Boulder and oak-tree and stone

A stone-tree for the group home

Today in Amersfoort, a new group home for people with a mild intellectual disability was inaugurated. I've lately been involved (pro deo) in a number of things in the new home, including the stone-tree and the boulder in the garden. Read here↑ an earlier post about the boulder.

The stone-tree was a special project for me, because it led me to undertake several things that I do not normally do. It's a long story, so let's start at the beginning!

The mad squire in 1661

boulder and oak- pulling the Amersfoort boulder, on an old print

Each Amersfoort resident knows the story of the mad squire and the Amersfoort boulder. Or, at least, he/she should know it. In short it goes like this: Squire Everard Meyster makes a walk on the Leusden moors with his study pals, and comes upon a huge boulder, sticking out of the ground. After some speculation about the origin of the boulder the squire is willing to bet that the boulder would be easy to move. He gets 400 Amersfoorters crazy enough that they willingly, and for promises of lots of beer and pretzels start to move the boulder of 7 tons and hoist it on a cart, and under loud cheering bring it into the city. A man lost his legs in the excitement, but that couldn't spoil the fun.

Then the stone was set on display at the Pig's Market. Later, the squire writes a mocking rhyme about the gullible Amersfoorters, and the boulder was buried out of shame. Only in 1903 the boulder was dug up again. Today, the boulder is still visible at the beginning of the Arnhem street. A stone's throw from the group home.

Real Amersfoort boulders

Amersfoorters have been nicknamed Boulder pullers ever since that day’ and the city is also called Boulder Town. So what was a more appropriate name for the future residents than The Boulder Club?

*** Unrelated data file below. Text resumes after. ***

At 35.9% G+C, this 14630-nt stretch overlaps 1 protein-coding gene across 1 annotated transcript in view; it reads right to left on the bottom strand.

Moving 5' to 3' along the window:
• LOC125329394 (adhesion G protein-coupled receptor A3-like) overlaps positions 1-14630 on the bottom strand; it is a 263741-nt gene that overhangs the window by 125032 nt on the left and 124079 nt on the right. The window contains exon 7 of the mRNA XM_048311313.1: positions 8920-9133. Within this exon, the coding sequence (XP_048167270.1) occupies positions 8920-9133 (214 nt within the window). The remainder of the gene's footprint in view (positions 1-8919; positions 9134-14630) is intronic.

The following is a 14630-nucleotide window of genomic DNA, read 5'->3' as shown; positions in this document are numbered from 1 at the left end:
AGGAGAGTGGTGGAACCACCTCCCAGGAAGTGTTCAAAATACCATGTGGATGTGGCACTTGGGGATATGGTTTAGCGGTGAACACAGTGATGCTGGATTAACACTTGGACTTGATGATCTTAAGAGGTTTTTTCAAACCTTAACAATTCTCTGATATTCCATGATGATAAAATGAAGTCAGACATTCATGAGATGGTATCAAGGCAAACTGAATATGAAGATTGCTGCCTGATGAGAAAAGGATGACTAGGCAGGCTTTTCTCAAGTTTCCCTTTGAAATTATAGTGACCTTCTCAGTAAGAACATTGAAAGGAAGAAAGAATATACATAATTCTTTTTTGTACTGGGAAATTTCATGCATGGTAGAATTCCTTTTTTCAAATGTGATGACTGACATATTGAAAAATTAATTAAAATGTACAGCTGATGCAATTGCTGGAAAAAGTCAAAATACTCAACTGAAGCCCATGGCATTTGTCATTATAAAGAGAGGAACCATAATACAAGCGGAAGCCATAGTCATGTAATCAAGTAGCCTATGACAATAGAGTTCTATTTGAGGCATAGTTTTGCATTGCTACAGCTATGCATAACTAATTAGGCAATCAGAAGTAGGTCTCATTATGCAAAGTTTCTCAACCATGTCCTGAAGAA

At one of the meetings of the Club every resident has painted their own stone. And these remained lying around in a basket somewhere in the house. A pity though, thought the central committee, and after some discussion an idea came up for a work of art, a tree with these stones as leaves. Boulder and Oak.

Whoever thought up what, I don't know anymore, but in the practical part, it ultimately came down to a collaboration between me and painter Sandra Nanning, who has made a lot of murals, and from trees as well. Sandra was going to paint a large tree in the stairwell, and I would attach the stones to stainless steel tree leaves.

Making tree leaves

I bought a sheet of stainless steel and cut out the shape of the leaves. After that, I made a hole in the middle, and a fold over its length. I tapped the leaf halves around a thick tube to get the leaf effect, and welded an long M8 nut on the rear side. Into that, I welded a threaded wire piece, with which I can fix the leaf into the wall. It is a somewhat cumbersome construction, but now every leaf has a nut into wihich I can screw a stone.

-Click on a picture for the slide show-

Each stone had to be pierced. And there were hard ones among them! Limestones I can drill without the hammer function, but a piece of granite can't be drilled with a hammer drill. It would break in half. So many of these stones I needed to patiently pierce with a diamond bit. 32 in all, so I had enough on my hands there.

A huge tree in the stairwell

boulder and oak-tree and stoneSandra then went to work on the back wall of the stairwell. She painted one big tree, from the ground floor up to the second floor continuously. It also runs out into the two side walls, so it stands with an imposing presence. At the bottom are the names of the initiators of the project, plus the architect and the owners of the property who have put so much work in.

On the first floor is a poem about a tree that was good at letting go. And on the top two floors are the stones of the residents, criss-cross all over, each on their own stainless steel tree leaf.

boulder and oak-tree and stone2

Should it be necessary, they can be screwed out again, and there are still four spots left for future residents.

The Tree in the Wood

The tree in the wood

in autumn let everything loose

He let go of it all and as he stood

he whispered softly:

'Letting go is paramount

boulder and oak, stone and tree3in life, to stand stronger and be sound ’poem on tree